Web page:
Question Raptor Lake - Official Thread

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nicalandia

Platinum Member
Jan 10, 2019
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So what? The CPU is running at default frequencies as per Raichu.
Let's make a few things clear here.

1. It's a Non-Release Sample of Raptor Lake(ES/QS)
2. It's using High Speed DDR5 RAM
3. Let see what it does on Release date with default JEDEC profile RAM to call it a world record on INT Performance


But seen how the non-K 13900 QS samples have performed INT wise, I can see stock 13900K getting very close or matching the 2,000 INT ST Score

 
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tamz_msc

Diamond Member
Jan 5, 2017
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Let's make a few things clear here.

1. It's a Non-Release Sample of Raptor Lake(ES/QS)
2. It's using High Speed DDR5 RAM
3. Let see what it does on Release date with default JEDEC profile RAM to call it a world record on INT Performance


But seen how the non-K 13900 QS samples have performed INT wise, I can see stock 13900K getting very close or matching the 2,000 INT ST Score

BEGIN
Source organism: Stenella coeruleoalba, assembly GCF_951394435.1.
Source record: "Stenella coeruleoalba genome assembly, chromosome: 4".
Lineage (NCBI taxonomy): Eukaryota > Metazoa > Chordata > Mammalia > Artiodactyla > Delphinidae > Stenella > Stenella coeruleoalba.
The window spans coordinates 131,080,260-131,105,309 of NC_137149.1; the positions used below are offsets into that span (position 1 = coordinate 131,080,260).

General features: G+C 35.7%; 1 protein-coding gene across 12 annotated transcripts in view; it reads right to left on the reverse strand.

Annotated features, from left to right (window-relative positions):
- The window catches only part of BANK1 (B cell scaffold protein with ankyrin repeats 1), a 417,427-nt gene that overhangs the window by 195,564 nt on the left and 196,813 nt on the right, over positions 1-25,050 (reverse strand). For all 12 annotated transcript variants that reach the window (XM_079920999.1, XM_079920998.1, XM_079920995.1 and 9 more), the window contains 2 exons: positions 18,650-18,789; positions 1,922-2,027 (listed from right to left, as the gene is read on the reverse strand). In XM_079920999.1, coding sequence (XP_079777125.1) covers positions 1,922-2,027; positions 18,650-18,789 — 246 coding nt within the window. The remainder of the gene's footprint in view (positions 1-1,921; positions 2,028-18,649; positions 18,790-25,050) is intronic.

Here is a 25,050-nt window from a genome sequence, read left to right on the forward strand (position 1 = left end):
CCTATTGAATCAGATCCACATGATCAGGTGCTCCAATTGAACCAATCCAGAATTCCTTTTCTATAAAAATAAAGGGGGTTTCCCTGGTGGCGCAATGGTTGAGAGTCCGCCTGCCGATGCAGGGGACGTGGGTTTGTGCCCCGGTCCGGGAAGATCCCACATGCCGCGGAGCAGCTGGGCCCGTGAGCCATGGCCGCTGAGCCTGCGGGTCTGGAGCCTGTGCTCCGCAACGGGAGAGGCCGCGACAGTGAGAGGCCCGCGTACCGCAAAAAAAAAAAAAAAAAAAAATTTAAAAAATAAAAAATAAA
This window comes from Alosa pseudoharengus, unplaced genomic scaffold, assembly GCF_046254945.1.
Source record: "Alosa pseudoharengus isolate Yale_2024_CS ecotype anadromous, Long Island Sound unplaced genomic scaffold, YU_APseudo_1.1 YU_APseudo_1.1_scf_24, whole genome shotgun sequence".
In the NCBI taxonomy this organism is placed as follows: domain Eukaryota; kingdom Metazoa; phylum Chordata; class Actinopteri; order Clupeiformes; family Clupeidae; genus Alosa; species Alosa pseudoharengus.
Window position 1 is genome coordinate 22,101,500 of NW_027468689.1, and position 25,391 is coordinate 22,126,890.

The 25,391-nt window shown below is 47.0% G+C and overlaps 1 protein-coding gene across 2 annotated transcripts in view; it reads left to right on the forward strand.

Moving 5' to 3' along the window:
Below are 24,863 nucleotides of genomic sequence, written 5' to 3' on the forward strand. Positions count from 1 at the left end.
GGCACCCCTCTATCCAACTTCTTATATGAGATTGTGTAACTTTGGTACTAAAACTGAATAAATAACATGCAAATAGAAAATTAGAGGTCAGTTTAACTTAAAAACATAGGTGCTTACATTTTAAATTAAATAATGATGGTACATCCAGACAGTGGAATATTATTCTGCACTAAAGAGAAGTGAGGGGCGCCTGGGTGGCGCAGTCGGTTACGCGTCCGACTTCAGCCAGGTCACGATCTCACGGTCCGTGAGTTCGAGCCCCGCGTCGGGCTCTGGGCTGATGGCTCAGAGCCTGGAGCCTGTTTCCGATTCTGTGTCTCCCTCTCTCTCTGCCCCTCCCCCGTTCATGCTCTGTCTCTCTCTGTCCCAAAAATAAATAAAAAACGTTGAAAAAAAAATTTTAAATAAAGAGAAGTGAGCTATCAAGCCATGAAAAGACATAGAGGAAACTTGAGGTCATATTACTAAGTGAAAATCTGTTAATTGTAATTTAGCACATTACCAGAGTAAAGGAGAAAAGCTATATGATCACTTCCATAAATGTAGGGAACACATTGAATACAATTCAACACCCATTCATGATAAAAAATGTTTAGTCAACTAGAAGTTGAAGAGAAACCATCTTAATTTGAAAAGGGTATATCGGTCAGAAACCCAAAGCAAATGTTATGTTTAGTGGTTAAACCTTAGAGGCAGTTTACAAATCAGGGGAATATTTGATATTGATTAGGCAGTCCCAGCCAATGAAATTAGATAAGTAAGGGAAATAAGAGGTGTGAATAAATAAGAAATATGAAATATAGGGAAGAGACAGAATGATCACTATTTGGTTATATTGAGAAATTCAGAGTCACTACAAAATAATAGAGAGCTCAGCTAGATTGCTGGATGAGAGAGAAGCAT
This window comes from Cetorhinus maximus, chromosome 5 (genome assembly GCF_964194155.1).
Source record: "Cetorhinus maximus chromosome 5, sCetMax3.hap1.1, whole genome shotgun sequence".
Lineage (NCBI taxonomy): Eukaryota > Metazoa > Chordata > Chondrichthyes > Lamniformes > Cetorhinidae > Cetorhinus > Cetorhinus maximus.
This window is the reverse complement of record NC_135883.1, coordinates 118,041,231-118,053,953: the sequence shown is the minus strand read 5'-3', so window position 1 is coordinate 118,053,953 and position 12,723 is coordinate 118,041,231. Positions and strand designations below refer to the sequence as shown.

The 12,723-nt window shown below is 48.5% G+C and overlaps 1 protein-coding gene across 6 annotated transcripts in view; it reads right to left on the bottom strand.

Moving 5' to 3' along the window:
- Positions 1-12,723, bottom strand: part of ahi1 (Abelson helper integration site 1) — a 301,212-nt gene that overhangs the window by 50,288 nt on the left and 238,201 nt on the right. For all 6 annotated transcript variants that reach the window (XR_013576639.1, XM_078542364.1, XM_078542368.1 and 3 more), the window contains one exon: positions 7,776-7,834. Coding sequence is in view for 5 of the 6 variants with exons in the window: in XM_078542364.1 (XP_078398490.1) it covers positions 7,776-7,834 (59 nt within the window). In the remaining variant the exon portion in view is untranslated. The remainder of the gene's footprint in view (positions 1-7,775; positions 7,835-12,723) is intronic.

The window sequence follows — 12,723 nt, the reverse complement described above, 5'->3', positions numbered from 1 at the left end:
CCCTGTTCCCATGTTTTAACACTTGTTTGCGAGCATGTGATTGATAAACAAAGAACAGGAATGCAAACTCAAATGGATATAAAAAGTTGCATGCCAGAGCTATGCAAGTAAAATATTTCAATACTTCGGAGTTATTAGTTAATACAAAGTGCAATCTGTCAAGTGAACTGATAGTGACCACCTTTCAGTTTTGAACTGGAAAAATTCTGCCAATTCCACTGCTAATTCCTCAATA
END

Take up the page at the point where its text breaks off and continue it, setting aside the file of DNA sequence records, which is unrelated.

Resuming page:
Nobody cares about JEDEC speeds. Only OEM PCs will be running JEDEC RAM and timings. Besides officially Raptor Lake supports higher frequency memory than the competition, so it'll be faster anyway with JEDEC timings.
 

Abwx

Diamond Member
Apr 2, 2011
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You had no such issues with AMD of all entities testing their unreleased chips at DDR5 6000 Mhz, the "sweet spot" for Zen4 by their own admission, instead of DDR5 5200 Mhz which Zen4 is going to run at at stock.
Zen 4 used 6000 in the tests and has the IMC overclocked by 14.5%, but the tested 12900K was also granted the same frequency wich amount to 25% overclocking.

That being said competent reviewers will use stock settings for everything, including RAM of course since the IMC speed is manufacturers guaranted only on thoses conditions.
 

lobz

Platinum Member
Feb 10, 2017
2,051
2,833
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That might be the first time a CPU breaks 2000 int score at stock. Mighty impressive.
Stock 😂😂😂🤣🤣🤣🤣🤣🤣 with a kit which has a price tag of over $350. Can't wait for people to look at the 13400 non-K's performance in a $700 mobo and calling it stock.

But a boy's gotta say anything and everything for the brand, right? 😉
 
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Leeea

Platinum Member
Apr 3, 2020
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Nobody cares about JEDEC speeds. Only OEM PCs will be running JEDEC RAM and timings. Besides officially Raptor Lake supports higher frequency memory than the competition, so it'll be faster anyway with JEDEC timings.
I also care.

I used to xmp everything, but I tend toward JEDEC these days for computers I am not personally using.